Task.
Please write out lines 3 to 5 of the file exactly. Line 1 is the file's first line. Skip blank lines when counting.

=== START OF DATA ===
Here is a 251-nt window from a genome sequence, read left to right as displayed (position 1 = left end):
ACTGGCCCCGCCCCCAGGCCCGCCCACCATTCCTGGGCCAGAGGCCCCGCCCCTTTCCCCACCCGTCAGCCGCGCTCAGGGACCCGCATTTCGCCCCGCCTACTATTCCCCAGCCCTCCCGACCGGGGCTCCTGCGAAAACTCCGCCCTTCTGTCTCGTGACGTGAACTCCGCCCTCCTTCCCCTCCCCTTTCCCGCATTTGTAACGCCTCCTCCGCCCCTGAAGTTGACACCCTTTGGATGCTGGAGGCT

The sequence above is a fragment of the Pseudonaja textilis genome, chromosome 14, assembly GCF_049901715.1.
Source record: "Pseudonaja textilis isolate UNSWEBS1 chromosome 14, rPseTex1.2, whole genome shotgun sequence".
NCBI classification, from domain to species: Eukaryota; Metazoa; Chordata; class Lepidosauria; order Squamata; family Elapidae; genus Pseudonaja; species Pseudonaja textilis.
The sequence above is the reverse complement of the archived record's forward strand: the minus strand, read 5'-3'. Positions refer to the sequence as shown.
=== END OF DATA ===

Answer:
The sequence above is a fragment of the Pseudonaja textilis genome, chromosome 14, assembly GCF_049901715.1.
Source record: "Pseudonaja textilis isolate UNSWEBS1 chromosome 14, rPseTex1.2, whole genome shotgun sequence".
NCBI classification, from domain to species: Eukaryota; Metazoa; Chordata; class Lepidosauria; order Squamata; family Elapidae; genus Pseudonaja; species Pseudonaja textilis.